With almost 10,000 'members' behind him, Jörg Sprave wants to show Google that YouTubers have the power to negotiate better working conditions.
You probably don't know Jörg Sprave by name, but his YouTube videos have gone viral so many times you might have seen him before. He runs The Slingshot Channel, which is exactly what it sounds like. He creates weird slingshots in Germany and films himself putting them to the test. This video of him firing Ikea pencils from a makeshift pistol has more than 3 million views. Overall, his channel has almost 2 million subscribers and almost 300 million views.
YouTube is filled with political and controversial channels. The Slingshot Channel is neither of those things, but Sprave now finds himself in a political, controversial position. On March 2, after YouTube mistakenly took down and gave warnings to a number of channels that focus on real firearms and airsoft guns, he posted a video titled "Creators, Users… To Arms! Join the YouTubers Union."
A few days later, the so-called union has a Facebook group with almost 10,000 members and an active message board.
In the video, Sprave said that he's had enough of his current arrangement with YouTube, which he says doesn't communicate clearly with YouTube creators or care enough about their interests. Sprave said that by banding together, creators and users can pressure YouTube to meet their demands. At the moment, these demands include a complete end to the demonetization of videos, opening up direct communication between creators and YouTube's content moderators, and better guidelines on what is and isn't allowed on the platform.
"We creators are doing our job, every day," Sprave said in a direct message to YouTube, which you can read here. "Now you do yours as well! Do it now. Focus on your simple tasks in our partnership, and keep your hands off everything else. Don’t mess with our content. Don’t prefer some partners over others. Don’t go political. That isn’t for you. Understood? Come on, it ain’t that hard."
Sprave's call for the union comes after YouTube pulled down videos and channels that focus on guns and gun ownership, but don't violate any of YouTube's content guidelines. YouTube also removed "airsoft" gun channels, which look like real guns but fire small plastic pellets and are used in a paintball-like sport. YouTube has since told Bloomberg that it removed those channels along with some right-wing channels by mistake, and has reinstated videos and channels that were taken down.
Sprave's videos have been demonetized in the past, which means YouTube doesn't remove the video from its platform but stops serving ads on a video, which prevents the YouTuber from making money.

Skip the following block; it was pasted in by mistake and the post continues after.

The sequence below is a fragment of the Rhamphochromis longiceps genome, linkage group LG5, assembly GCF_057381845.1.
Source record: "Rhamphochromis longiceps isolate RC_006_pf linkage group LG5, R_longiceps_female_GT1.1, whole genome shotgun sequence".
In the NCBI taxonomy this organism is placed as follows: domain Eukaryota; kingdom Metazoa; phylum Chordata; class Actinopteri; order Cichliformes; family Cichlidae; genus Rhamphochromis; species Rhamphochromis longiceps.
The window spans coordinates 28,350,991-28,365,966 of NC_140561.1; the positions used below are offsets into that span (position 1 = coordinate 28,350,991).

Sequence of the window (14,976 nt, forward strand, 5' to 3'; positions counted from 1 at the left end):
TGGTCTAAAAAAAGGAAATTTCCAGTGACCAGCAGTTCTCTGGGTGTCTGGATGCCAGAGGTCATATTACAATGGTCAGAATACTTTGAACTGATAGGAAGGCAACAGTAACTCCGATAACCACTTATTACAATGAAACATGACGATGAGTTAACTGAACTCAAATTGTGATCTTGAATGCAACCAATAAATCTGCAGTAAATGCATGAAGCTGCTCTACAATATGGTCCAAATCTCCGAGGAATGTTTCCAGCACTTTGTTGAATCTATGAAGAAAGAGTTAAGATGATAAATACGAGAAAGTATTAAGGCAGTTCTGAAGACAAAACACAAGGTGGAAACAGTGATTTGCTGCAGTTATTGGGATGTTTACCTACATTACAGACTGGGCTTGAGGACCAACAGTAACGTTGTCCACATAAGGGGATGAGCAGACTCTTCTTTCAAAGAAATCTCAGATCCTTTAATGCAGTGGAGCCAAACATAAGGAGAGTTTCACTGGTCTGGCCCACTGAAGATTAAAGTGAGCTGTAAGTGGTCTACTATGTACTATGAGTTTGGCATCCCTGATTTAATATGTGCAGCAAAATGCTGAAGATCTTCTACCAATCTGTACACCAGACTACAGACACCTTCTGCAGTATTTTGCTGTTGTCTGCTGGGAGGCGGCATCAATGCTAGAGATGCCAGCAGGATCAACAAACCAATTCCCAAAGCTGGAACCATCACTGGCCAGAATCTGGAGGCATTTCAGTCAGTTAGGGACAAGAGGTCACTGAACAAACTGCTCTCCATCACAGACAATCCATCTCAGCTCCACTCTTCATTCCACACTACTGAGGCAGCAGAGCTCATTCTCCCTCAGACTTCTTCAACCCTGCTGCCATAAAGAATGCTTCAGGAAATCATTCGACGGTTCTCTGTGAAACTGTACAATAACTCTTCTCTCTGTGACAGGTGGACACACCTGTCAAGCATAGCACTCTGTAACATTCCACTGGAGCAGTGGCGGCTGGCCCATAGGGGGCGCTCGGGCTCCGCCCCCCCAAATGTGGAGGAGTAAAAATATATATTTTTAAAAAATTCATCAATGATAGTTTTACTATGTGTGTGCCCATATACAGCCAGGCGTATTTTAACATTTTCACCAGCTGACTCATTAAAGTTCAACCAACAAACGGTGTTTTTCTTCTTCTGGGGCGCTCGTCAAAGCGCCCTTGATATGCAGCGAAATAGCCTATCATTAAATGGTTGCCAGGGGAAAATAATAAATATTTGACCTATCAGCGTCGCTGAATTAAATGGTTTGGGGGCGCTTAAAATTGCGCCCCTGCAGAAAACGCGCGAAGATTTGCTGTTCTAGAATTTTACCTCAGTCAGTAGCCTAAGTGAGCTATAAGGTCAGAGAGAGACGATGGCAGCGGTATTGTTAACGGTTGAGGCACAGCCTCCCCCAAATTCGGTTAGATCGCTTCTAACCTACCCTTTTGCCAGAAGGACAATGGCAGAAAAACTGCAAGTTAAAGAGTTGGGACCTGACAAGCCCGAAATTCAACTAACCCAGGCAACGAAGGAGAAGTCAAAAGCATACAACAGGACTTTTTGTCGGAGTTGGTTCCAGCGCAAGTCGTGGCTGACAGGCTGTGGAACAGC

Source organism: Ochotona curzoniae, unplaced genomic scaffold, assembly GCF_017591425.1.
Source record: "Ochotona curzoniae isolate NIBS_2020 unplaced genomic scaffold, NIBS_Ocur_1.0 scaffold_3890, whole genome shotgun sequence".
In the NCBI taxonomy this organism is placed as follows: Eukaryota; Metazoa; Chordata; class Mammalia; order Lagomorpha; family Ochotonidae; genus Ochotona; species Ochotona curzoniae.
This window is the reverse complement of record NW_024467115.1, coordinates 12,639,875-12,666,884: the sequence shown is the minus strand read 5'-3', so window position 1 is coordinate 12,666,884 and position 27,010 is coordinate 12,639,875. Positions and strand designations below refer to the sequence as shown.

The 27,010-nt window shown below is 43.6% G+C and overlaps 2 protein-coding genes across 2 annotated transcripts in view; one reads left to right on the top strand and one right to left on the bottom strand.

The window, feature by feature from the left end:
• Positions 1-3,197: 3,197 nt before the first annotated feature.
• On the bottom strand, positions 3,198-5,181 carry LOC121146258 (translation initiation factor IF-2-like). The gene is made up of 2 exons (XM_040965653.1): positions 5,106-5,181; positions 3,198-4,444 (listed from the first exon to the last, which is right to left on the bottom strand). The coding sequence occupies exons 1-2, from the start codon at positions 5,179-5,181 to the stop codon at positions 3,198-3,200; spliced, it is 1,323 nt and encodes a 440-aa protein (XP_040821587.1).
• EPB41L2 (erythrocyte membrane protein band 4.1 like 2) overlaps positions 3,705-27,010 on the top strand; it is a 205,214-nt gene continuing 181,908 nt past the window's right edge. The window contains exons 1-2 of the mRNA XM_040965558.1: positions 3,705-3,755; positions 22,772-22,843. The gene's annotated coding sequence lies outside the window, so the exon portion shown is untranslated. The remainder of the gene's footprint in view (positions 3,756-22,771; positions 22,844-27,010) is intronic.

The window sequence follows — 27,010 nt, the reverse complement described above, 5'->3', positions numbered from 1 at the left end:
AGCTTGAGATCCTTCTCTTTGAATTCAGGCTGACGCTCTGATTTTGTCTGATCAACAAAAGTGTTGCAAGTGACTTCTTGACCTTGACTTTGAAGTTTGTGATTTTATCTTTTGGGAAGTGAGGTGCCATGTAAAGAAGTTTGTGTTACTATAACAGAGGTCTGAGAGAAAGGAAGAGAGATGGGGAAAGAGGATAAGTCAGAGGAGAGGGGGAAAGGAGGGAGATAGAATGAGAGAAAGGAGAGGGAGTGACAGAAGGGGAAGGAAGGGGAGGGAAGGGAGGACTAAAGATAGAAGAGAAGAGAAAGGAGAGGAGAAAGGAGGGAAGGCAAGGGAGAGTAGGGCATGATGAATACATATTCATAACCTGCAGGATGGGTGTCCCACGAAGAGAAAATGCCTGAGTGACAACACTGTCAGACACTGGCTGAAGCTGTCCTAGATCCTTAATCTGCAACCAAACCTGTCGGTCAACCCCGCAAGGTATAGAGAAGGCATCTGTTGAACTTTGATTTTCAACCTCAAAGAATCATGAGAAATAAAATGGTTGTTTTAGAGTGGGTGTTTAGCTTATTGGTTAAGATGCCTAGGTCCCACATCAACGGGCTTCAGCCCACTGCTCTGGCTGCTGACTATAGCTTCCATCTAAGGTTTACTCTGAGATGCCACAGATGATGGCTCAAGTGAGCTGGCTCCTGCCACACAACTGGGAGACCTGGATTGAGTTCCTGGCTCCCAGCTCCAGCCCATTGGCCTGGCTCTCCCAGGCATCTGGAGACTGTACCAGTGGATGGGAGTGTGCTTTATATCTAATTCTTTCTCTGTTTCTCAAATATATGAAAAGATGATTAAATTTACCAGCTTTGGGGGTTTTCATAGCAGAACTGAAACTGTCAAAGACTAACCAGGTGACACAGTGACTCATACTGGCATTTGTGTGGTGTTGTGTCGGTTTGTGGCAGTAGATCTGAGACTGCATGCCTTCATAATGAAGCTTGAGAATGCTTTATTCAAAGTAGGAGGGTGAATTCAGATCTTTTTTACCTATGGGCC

Some of Sprave's videos that have been demonetized in the past include "Killing Tom Jones With Lace Panties," "Candies for the Butt," and "Joerg's YouTube Terrorism School." In the latter, Sprave sarcastically makes fun of the way the British publication The Daily Mail crudely covers acts of terrorism and for calling his videos "horrific."
"I hate to see the direction YouTube is going," Sprave told me in an email. "It went from great to bad within a year."
Sprave said that he posted the call for a union after trying and failing to get YouTube's attention by talking to his partner manager and writing the moderation team. YouTube Partner Managers are YouTube employees that work with notable channels to give them more access to the company and help them succeed.
"Then, earlier this week, I was invited to a YouTube 'Hangout on air' seminar about monetization, where they basically told us: Just no more 'controversial' content. No more such videos, no more tags, even the title of a video should not contain any word that may look suspicious, because 'the bots are not that smart,'" Sprave told me. "That was enough. I decided to do something."
The removals Sprave is talking about seem arbitrary from his perspective, but they come at a time when YouTube is under increasing pressure to moderate its platform for objectionable content. In November 2017, a viral Medium post highlighted the fact that some of the videos YouTube was algorithmically offering up to kids were unsettling. In December, the popular YouTuber Logan Paul posted a video that showed the dead body of a man who took his own life, and included an image of him in a thumbnail in that video, which became the number one trending video on YouTube. In February, a video suggesting that one of the teenagers who was present at the Marjory Stoneman Douglas High School mass shooting was a "crisis actor." The video became the number one trending video on YouTube as well.
"Even though these platforms say they're just offering a product, it is work. They are abandoning their responsibility."
Along the way, YouTube announced that it would hire 10,000 new human moderators to get a better handle on what’s posted and promoted on its platform. As conspiracy theorists and some pro-gun channels were banned or warned, right wing pundits like Alex Jones cried censorship.
It's a big mess that YouTube cooked up for itself, and while it's nice to see the company enforce its own policy on hate speech and remove neo-Nazi channels, Sprave is right when he says channels like his are wrongfully caught in the crossfire.
You may not like automatic rifles or 2nd Amendment maximalists, but there's nothing in YouTube's content guidelines that forbids a channel from posting reviews of AR-15 accessories, let alone homemade slingshots.
"YouTube needs to decide which videos they want to allow on their [platform], then release clear rules with plenty of examples," Sprave told me. "If a video plays by the rules, it should get a piece of the ad money 'cake.' Even if there are not that many ads on that video, because it deals with problematic issues, it brings traffic to the platform and people will eventually watch an ad on another video. I say stop giving all the money to the channels that deal with completely 'harmless' stuff. Without controversial videos, not nearly as many people would visit YouTube as a whole."
Sprave says he does understand that YouTube needs moderation. He just wants some clarity. Either videos comply with YouTube's guidelines and they can monetize, or they don't.
"Videos that are not in line with the rules need to be deleted, full stop," he said.